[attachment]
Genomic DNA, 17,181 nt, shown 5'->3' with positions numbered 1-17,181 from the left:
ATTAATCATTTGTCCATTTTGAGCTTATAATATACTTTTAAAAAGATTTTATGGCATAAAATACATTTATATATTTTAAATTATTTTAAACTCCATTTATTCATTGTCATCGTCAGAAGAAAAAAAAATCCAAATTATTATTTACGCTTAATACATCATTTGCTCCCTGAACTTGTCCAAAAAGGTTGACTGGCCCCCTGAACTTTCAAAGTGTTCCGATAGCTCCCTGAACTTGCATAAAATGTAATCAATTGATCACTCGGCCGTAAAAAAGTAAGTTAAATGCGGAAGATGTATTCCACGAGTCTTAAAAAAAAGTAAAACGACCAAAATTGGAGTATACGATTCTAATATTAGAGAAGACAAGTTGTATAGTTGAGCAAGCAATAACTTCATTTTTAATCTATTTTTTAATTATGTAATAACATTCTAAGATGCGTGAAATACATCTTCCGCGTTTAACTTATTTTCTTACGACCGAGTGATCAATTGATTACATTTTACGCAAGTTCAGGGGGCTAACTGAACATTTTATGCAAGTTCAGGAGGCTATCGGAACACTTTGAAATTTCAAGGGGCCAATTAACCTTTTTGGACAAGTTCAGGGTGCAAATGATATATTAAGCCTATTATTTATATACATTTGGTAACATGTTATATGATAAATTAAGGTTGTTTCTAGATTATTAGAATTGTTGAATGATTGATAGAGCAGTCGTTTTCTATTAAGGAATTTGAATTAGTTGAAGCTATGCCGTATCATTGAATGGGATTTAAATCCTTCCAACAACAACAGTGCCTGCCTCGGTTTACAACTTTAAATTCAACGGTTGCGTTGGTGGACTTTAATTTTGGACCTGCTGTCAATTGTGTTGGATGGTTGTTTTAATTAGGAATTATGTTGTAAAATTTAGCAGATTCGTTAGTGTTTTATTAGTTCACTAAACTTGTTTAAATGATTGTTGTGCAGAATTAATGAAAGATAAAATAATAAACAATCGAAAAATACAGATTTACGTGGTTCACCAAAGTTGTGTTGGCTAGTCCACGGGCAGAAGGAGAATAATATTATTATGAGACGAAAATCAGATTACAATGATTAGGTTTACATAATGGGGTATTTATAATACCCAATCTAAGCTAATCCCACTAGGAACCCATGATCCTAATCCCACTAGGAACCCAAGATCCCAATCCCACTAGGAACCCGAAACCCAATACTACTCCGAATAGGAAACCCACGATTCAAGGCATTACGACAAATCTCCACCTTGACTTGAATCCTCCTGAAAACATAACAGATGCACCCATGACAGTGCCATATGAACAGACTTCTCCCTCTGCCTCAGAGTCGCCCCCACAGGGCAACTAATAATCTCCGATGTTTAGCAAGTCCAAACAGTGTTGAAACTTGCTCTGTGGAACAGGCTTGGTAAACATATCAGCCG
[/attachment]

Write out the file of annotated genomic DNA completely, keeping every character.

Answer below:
Genomic DNA, 17,181 nt, shown 5'->3' with positions numbered 1-17,181 from the left:
ATTAATCATTTGTCCATTTTGAGCTTATAATATACTTTTAAAAAGATTTTATGGCATAAAATACATTTATATATTTTAAATTATTTTAAACTCCATTTATTCATTGTCATCGTCAGAAGAAAAAAAAATCCAAATTATTATTTACGCTTAATACATCATTTGCTCCCTGAACTTGTCCAAAAAGGTTGACTGGCCCCCTGAACTTTCAAAGTGTTCCGATAGCTCCCTGAACTTGCATAAAATGTAATCAATTGATCACTCGGCCGTAAAAAAGTAAGTTAAATGCGGAAGATGTATTCCACGAGTCTTAAAAAAAAGTAAAACGACCAAAATTGGAGTATACGATTCTAATATTAGAGAAGACAAGTTGTATAGTTGAGCAAGCAATAACTTCATTTTTAATCTATTTTTTAATTATGTAATAACATTCTAAGATGCGTGAAATACATCTTCCGCGTTTAACTTATTTTCTTACGACCGAGTGATCAATTGATTACATTTTACGCAAGTTCAGGGGGCTAACTGAACATTTTATGCAAGTTCAGGAGGCTATCGGAACACTTTGAAATTTCAAGGGGCCAATTAACCTTTTTGGACAAGTTCAGGGTGCAAATGATATATTAAGCCTATTATTTATATACATTTGGTAACATGTTATATGATAAATTAAGGTTGTTTCTAGATTATTAGAATTGTTGAATGATTGATAGAGCAGTCGTTTTCTATTAAGGAATTTGAATTAGTTGAAGCTATGCCGTATCATTGAATGGGATTTAAATCCTTCCAACAACAACAGTGCCTGCCTCGGTTTACAACTTTAAATTCAACGGTTGCGTTGGTGGACTTTAATTTTGGACCTGCTGTCAATTGTGTTGGATGGTTGTTTTAATTAGGAATTATGTTGTAAAATTTAGCAGATTCGTTAGTGTTTTATTAGTTCACTAAACTTGTTTAAATGATTGTTGTGCAGAATTAATGAAAGATAAAATAATAAACAATCGAAAAATACAGATTTACGTGGTTCACCAAAGTTGTGTTGGCTAGTCCACGGGCAGAAGGAGAATAATATTATTATGAGACGAAAATCAGATTACAATGATTAGGTTTACATAATGGGGTATTTATAATACCCAATCTAAGCTAATCCCACTAGGAACCCATGATCCTAATCCCACTAGGAACCCAAGATCCCAATCCCACTAGGAACCCGAAACCCAATACTACTCCGAATAGGAAACCCACGATTCAAGGCATTACGACAAATCTCCACCTTGACTTGAATCCTCCTGAAAACATAACAGATGCACCCATGACAGTGCCATATGAACAGACTTCTCCCTCTGCCTCAGAGTCGCCCCCACAGGGCAACTAATAATCTCCGATGTTTAGCAAGTCCAAACAGTGTTGAAACTTGCTCTGTGGAACAGGCTTGGTAAACATATCAGCCG